Free music exploration of the organic guitar sound with smart electronics in support. Enters the same sonic space as Wired but less orchestral. Cavernous, echoes with deep resonance and some eastern psych meditations (less tribal than Tohosara and less wall of sound than Tsurubami- last two tracks excepted). Flowing sonic energy that reaches climax in an AMM style with 2 gtr-pn/synth-elec-bs-dr. Guitar tones cast the sonic beams by which the unit is led, the path is true and free.
Dense tapestry of orchestral sounds that displays wondrous collective cohesion in a multi-directional, multi-dimensional work. Improvised symphonic group exploration led by the master vision of Morris. Cacophony never results from the mass layering of sounds that rise from each wave. 12 musicians that sound like a full orchestra with musicianship that rivals any classical artists. Each movement flows into the next seamlessly, making the sonic voyage an inspiring flight over what would seem an exhausting path of musical destinations. Recorded live in Berlin 1987, this work is an undeniable masterpiece.
3w: STRAVINSKY WOULD DIG
Tsahar’s Hopscotch label as been delivering pure beauty as of
late, whether en masse with Underground Orchestras or in more
subtle style as with these above-the-clouds duets. While I
remain a charismatic agnostic, it is still hard not to hear
the harp as a heavenly harkening. And there’s something about
the thumb piano, that seems to summon up otherworldly vibes
as well. This release even pipes in a shofar, a ram’s horn
for ancient atonement. But this album doesn’t strictly serve
up its spoils past mortal coils, there’s rootsier-than-the-
holes-in-a-bluesman’s-shoes “diddley-bow” on “Deviations”
and the CD closer as well. It’s a one-string, rubber-band
thing that rumbles and stretches. Or if you want neither
angels nor men, how about computer? While not credited, #8
has Assif spiraling tenor scurries into what sounds like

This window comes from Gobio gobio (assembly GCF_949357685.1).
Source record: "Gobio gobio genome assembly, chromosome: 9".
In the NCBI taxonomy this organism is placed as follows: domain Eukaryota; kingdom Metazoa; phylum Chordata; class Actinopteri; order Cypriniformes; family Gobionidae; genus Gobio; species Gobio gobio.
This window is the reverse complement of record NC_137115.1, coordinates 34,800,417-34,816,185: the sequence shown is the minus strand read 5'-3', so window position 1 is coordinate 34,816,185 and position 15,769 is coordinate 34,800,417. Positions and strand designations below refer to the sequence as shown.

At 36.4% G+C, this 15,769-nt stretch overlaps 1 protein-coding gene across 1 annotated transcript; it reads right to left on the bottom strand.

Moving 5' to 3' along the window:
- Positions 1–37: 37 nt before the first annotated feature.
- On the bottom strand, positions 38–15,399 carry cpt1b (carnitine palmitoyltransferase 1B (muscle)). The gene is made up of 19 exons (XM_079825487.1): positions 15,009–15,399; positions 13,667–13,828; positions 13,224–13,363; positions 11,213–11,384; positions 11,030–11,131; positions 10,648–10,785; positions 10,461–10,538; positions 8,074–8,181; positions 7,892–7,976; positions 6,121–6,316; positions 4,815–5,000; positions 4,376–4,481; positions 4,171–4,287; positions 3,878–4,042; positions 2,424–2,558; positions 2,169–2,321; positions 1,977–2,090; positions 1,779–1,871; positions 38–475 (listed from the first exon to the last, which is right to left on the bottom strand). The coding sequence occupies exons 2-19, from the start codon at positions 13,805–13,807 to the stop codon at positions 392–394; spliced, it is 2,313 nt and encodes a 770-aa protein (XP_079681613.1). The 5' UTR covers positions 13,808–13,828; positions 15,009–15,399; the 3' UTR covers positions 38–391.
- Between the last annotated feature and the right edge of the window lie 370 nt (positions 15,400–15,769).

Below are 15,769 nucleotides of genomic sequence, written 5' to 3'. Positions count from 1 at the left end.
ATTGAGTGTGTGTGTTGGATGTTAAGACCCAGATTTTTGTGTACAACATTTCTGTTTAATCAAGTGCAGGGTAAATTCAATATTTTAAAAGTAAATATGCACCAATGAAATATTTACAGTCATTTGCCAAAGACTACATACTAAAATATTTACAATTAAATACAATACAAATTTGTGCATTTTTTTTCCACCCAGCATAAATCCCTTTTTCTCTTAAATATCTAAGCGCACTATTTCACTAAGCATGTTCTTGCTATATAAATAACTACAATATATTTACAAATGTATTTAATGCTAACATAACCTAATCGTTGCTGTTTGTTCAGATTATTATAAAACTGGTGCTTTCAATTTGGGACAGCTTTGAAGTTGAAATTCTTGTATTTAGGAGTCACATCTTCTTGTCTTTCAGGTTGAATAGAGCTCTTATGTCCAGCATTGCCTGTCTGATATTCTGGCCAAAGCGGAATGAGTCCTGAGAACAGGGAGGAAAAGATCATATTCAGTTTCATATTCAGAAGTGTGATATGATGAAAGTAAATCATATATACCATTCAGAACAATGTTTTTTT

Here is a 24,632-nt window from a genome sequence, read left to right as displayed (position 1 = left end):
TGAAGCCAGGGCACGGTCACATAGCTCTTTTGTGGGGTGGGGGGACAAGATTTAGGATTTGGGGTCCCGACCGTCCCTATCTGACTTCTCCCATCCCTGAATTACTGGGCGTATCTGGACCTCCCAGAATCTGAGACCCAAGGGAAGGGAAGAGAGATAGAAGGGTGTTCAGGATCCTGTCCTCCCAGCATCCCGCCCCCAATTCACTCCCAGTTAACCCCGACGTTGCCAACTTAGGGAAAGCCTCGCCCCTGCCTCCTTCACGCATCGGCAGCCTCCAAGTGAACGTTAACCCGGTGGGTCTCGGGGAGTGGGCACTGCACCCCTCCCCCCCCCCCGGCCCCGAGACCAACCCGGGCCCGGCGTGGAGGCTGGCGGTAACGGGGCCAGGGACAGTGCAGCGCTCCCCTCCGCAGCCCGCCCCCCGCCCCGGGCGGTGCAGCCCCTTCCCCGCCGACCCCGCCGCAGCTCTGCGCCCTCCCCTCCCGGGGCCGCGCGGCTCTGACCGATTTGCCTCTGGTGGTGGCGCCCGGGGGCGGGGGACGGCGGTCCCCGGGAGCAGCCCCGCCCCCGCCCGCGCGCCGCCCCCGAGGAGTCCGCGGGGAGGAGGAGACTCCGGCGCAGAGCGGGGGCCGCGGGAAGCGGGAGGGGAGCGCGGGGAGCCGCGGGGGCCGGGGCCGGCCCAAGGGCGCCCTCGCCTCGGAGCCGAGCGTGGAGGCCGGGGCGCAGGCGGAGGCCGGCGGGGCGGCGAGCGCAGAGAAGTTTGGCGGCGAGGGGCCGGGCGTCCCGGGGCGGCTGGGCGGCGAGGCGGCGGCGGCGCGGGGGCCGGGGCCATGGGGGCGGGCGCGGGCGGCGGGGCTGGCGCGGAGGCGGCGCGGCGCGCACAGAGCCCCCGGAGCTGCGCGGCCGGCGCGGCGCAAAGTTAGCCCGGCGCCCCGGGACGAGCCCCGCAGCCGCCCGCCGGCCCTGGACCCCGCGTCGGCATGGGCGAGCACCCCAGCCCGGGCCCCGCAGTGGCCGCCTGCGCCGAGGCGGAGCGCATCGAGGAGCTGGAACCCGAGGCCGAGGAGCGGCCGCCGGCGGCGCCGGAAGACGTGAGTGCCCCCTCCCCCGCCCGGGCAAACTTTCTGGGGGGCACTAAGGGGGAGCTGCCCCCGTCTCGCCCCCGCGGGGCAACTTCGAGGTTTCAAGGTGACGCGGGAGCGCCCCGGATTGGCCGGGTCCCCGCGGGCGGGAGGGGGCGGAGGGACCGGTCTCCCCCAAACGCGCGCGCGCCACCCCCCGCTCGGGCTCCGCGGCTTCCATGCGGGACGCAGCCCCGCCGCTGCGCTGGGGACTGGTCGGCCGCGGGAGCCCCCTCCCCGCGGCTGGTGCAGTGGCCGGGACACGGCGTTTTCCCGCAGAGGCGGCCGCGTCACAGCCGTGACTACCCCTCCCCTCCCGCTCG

a bubbling cauldron of circuitry (but possibly a homemade
concoction of Cooper-Moore?’) For as much competing bliss
and brimstone as is found here, this album hangs together
supremely. At once refreshingly relaxing, and gloriously
gnashing. The melody at the end feels like coming home,
the rest of the joys are definitely otherworldly.
A circular breathing round tripper, this sextet aurally pleasures you for 73m and it’s FREE ! Supergroup of two free jazz pioneers’ trios who got together in Quebec in May 2003. 2 saxes, piano-Schlippenbach, bass-William Parker and 2 drums-Hamid Drake and Paul Lytton. Schlippenbach provides the center of gravity but his chords never tie down the soloists moves. E Parker and Brotzmann set their horns on fire with relentless wailing that sometimes never stops to breathe. Dual master blowouts are a RARE event especially when backed by rhythmic GIANTS such as these.
3w: FREE YOUR ASSSSS (mind will follow)
HARD BOP with freeish developments, Grachan Moncur (New Africa Suite w/ Roscoe Mitchell, Dave Burrell, Alan Silva and Andrew Cyrille) is my best point of reference. Swell’s compositional style is edgier than Moncur and his trombone work is more modern with a slip and slide delivery. No chatter, some reed screed and blowout ‘bone, but we are slammin the infinite here not regressing to the average. Mateen(tenor sax, alto sax ,clarinet) gives a spirited performance while Heyner-bass and Kugel-drums seriously sustain the energy delivered by the leadmen.
3w: Limitless FREE BOP